Thomas Prothero

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Thomas Prothero (or Protheroe) (1780–1853) was a Welsh lawyer and businessman, known as an opponent of John Frost and a mine owner. [1]

John Frost (Chartist) Welsh Chartist

John Frost was a prominent Welsh leader of the British Chartist movement in the Newport Rising.



He was born in Usk, the son of Thomas Prothero, a lawyer who was involved also in local politics in Usk and the Beaufort estate. [1] The supposition that he was illegitimate, based on his birthplace in the 1851 census for Malpas being entered simply as "Monmouthshire", is doubtful, given that the enumerator completed all entries in the same way.

Usk town in Monmouthshire, south-east Wales

Usk is a town and community in Monmouthshire, Wales, 10 miles (16 km) northeast of Newport.

Law and local politics

The younger Thomas Prothero began life in the same directions as his father. He set up in business in Newport, Monmouthshire; and he became town clerk of Newport in 1807. [1] He was later joined in his law firm by Thomas Phillips, who became another influential local figure; they were in partnership from 1824 to 1840. [2] Prothero and his law firm were drawn into the electoral politics of the two local constituencies, Monmouthshire and Monmouth Boroughs.

Thomas Phillips (mayor) British businessman

Sir Thomas Phillips (1801–1867) was a Welsh lawyer, politician and businessman, known as a mayor of Newport in Monmouthshire.

Monmouthshire was a county constituency of the House of Commons of Parliament of England from 1536 until 1707, of the Parliament of Great Britain from 1707 to 1801, and of the Parliament of the United Kingdom from 1801 to 1885. It elected two Members of Parliament (MPs).

Land and political agent

He worked as agent for Sir Charles Morgan, 2nd Baronet M.P., both in politics and in management of the Tredegar Estate. The two were related: a local comment was that the antipathy Morgan's son Charles Morgan Robinson Morgan felt for Prothero was unjustified, because the younger Morgan was intending to stand for Parliament at Brecon, and Prothero's rent-gathering tactics in Monmouthshire would not matter there. [3]

Sir Charles Morgan, 2nd Baronet Welsh soldier and politician

Lieutenant-Colonel Sir Charles Gould Morgan, 2nd Baronet, was a Welsh soldier and politician, the MP for Brecon and County of Monmouth.

Together Prothero, Sir Charles Morgan and allies got the 1826 Newport Improvement Act through Parliament. [4] It set up the Newport Improvement Commission, which took on a number of local government functions until it was wound up in 1850; [5] its effectiveness in the public health area was limited. [6] Its successor was the Newport Board of Health. [7]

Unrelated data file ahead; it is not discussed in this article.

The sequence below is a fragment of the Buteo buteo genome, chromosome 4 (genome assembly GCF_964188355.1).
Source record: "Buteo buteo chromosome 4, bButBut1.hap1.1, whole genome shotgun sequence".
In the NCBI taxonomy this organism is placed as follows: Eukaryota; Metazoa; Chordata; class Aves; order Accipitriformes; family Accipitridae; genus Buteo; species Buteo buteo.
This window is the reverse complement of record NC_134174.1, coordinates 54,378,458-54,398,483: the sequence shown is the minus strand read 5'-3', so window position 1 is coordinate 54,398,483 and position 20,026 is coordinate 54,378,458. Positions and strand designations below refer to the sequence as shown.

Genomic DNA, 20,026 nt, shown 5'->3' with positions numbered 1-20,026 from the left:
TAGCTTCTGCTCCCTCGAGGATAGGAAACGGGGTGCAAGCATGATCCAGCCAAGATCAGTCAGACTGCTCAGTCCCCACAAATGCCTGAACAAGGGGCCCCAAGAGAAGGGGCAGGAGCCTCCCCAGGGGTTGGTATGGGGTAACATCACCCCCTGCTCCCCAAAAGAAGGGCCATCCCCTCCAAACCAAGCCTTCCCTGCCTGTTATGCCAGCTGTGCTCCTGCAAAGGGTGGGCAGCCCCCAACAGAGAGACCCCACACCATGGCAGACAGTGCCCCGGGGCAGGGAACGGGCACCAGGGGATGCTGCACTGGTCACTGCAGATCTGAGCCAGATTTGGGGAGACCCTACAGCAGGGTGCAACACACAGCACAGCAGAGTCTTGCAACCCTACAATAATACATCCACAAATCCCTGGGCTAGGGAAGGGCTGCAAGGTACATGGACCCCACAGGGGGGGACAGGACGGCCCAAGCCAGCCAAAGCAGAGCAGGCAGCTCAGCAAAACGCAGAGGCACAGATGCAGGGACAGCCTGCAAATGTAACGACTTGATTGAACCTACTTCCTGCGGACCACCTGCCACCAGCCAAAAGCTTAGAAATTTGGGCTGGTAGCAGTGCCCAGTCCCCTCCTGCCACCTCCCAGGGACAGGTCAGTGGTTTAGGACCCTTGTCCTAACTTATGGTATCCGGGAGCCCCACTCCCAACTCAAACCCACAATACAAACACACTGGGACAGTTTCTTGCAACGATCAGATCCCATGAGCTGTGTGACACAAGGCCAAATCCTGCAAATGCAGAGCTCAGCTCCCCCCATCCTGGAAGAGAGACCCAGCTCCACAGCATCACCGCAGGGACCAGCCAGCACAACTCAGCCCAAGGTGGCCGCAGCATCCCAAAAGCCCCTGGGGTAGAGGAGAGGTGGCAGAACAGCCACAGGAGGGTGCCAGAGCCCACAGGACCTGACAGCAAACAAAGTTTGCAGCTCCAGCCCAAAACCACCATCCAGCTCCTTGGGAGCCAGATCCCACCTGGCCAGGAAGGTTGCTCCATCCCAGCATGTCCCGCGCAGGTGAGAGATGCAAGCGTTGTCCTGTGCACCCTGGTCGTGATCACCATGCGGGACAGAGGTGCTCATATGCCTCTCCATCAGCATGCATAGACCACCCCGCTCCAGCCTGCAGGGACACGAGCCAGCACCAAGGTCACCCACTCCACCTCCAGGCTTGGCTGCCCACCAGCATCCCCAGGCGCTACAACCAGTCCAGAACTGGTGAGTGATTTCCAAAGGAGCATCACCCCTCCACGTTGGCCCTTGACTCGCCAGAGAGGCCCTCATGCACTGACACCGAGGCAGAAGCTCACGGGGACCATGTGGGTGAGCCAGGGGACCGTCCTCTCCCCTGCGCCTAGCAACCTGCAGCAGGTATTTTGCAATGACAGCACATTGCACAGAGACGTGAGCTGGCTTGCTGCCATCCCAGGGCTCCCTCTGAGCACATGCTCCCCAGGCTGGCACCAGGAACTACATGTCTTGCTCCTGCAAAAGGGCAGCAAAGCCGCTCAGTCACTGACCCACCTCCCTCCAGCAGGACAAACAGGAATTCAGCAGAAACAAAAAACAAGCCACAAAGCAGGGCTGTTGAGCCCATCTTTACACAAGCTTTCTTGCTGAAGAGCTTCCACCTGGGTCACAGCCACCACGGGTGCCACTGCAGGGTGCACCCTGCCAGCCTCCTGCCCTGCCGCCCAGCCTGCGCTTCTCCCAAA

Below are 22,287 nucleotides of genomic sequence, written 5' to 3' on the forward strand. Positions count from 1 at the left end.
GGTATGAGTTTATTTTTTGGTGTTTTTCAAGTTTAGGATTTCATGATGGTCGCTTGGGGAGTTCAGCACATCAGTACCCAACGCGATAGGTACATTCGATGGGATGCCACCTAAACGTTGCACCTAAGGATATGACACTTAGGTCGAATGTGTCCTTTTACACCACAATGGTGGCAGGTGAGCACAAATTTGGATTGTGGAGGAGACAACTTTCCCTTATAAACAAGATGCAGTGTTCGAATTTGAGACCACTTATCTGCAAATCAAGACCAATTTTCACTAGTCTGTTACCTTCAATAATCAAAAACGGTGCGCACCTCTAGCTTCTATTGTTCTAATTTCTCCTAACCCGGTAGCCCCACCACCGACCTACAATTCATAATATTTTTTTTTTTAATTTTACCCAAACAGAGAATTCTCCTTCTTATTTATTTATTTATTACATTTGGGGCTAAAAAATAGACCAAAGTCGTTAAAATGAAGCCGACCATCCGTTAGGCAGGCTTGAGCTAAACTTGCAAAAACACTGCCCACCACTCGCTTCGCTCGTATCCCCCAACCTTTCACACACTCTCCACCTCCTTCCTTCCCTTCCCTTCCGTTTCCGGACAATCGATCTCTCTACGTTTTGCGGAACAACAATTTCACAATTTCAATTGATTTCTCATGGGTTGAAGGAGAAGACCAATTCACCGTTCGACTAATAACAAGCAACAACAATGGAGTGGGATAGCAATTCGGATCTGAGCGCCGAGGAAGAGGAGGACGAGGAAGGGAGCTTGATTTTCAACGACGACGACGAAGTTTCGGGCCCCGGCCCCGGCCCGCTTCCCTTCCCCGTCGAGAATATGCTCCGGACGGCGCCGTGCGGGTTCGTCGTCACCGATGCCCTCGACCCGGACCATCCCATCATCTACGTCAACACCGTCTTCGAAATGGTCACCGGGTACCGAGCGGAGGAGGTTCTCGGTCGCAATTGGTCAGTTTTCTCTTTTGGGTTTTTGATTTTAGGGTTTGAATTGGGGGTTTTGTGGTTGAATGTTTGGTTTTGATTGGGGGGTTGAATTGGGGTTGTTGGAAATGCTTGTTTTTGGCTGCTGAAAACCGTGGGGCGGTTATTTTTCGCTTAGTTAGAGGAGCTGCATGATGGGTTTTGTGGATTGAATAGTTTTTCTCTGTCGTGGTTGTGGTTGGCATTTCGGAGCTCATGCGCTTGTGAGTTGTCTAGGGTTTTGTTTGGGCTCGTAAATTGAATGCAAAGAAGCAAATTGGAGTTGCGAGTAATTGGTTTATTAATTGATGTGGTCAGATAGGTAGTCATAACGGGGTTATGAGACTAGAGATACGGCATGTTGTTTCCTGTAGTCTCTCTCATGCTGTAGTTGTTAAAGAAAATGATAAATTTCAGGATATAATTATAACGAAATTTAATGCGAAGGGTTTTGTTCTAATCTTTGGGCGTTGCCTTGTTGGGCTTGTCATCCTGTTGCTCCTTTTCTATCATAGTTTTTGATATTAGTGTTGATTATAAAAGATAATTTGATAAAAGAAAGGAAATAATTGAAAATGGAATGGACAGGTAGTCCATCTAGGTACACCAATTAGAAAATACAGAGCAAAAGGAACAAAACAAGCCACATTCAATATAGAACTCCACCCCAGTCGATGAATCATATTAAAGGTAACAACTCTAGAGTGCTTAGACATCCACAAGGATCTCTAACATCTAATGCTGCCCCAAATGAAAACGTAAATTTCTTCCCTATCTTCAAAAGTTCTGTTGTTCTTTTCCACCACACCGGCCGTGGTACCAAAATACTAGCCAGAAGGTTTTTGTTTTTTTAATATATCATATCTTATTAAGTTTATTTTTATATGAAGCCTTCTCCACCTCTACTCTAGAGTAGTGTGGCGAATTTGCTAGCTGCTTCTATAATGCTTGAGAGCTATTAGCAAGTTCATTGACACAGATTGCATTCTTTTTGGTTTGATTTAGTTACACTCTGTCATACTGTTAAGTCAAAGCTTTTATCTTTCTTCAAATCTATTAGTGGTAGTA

Moderate reform politics

Prothero and Morgan parted company in 1831, Prothero modifying a largely conservative political position to support a measure of political reform in the run-up to the Great Reform Bill of 1832. [8] He remained on good terms with William Addams Williams, Monmouthshire MP from 1831 to 1841, who was a reform candidate; and in Monmouth Boroughs Benjamin Hall was elected in 1831 with the backing of Phillips and Prothero. [9] [10]

William Addams Williams was a Welsh lawyer, landowner and politician. He was a Member of Parliament for Monmouthshire from 1831–41.

Benjamin Hall, 1st Baron Llanover British politician

Benjamin Hall, 1st Baron Llanover, known as Sir Benjamin Hall between 1838 and 1859, was a Welsh civil engineer and politician. The famous "Big Ben" may have been named for him.

Feud with Frost

A personal feud that developed between Prothero and tradesman John Frost coloured local affairs in Monmouthshire for two decades. As this conflict progressed, Prothero became an opponent of further reforms, and an opponent of Chartism. In the end he was an alarmist. His view that some Chartists in 1839 were intent on destroying the local gentry was, however, based on evidence of what some extremists were urging. [11]

The roots of the conflict were in a family quarrel, and the consequences of the will of William Foster; Frost was left with a debt to pay, in his view unfairly. [12] [13] Legal action for libel against Prothero led to Frost spending time in jail from 1822. Subsequently, both Sir Charles Morgan and Prothero were attacked in pamphlets by Frost. [14] As part of his campaign, Frost also petitioned Parliament at the time of the 1826 Newport Improvement Bill; [15] it passed against Frost's attacks, with the Morgan and Beaufort influence behind it. [14]